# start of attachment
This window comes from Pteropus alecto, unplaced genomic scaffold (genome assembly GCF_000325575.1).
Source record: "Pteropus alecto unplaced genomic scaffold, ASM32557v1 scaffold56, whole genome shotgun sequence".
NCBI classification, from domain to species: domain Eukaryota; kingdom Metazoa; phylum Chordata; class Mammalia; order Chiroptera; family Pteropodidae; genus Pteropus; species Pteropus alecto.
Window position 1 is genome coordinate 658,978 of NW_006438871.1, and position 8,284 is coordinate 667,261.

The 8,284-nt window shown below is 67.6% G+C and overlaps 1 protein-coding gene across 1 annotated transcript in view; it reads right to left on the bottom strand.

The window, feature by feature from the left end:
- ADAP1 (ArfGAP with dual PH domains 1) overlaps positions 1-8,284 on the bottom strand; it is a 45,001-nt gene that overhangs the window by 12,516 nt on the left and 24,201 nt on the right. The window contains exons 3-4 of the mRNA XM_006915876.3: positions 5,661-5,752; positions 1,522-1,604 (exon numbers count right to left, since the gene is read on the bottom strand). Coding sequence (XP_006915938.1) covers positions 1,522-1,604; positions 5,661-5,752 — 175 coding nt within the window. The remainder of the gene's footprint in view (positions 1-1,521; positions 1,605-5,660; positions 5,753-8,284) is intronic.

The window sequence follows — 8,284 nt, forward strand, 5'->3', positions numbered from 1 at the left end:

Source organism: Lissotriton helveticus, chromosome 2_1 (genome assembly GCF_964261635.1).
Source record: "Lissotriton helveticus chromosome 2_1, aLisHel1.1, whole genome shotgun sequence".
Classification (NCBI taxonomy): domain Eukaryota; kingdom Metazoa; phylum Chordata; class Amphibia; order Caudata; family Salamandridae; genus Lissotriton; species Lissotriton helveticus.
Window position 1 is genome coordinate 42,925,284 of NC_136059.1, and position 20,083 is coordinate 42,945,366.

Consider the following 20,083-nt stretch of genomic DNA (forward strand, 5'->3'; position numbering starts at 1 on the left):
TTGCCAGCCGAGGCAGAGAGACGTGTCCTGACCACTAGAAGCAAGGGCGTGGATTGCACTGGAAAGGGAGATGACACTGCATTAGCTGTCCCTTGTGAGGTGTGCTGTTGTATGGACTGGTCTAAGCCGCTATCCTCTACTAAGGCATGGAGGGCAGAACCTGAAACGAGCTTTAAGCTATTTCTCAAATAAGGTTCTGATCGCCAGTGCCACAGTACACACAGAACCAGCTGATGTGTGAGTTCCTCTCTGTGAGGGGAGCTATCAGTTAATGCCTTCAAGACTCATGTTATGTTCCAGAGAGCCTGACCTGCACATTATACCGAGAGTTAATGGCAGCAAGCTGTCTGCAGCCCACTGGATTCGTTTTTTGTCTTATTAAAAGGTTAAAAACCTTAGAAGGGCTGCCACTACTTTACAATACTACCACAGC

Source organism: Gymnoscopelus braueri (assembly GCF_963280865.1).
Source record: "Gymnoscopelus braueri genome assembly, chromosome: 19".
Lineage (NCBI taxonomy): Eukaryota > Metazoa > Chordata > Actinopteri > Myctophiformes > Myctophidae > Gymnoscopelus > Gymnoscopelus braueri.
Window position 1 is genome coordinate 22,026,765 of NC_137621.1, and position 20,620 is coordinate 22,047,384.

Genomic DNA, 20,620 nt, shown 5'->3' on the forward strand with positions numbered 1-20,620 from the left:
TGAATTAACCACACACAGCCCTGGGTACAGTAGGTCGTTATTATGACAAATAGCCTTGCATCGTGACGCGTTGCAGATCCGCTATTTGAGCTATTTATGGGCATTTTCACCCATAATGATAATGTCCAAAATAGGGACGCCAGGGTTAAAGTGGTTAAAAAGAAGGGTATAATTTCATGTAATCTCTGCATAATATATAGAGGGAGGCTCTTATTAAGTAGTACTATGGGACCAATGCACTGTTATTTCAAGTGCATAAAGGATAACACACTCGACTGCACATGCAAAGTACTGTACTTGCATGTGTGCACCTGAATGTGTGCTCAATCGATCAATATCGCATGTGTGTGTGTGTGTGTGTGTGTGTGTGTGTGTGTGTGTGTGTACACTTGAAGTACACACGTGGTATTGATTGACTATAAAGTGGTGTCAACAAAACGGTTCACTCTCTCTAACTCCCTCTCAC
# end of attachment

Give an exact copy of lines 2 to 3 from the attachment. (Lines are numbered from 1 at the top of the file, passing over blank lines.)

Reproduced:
Source record: "Pteropus alecto unplaced genomic scaffold, ASM32557v1 scaffold56, whole genome shotgun sequence".
NCBI classification, from domain to species: domain Eukaryota; kingdom Metazoa; phylum Chordata; class Mammalia; order Chiroptera; family Pteropodidae; genus Pteropus; species Pteropus alecto.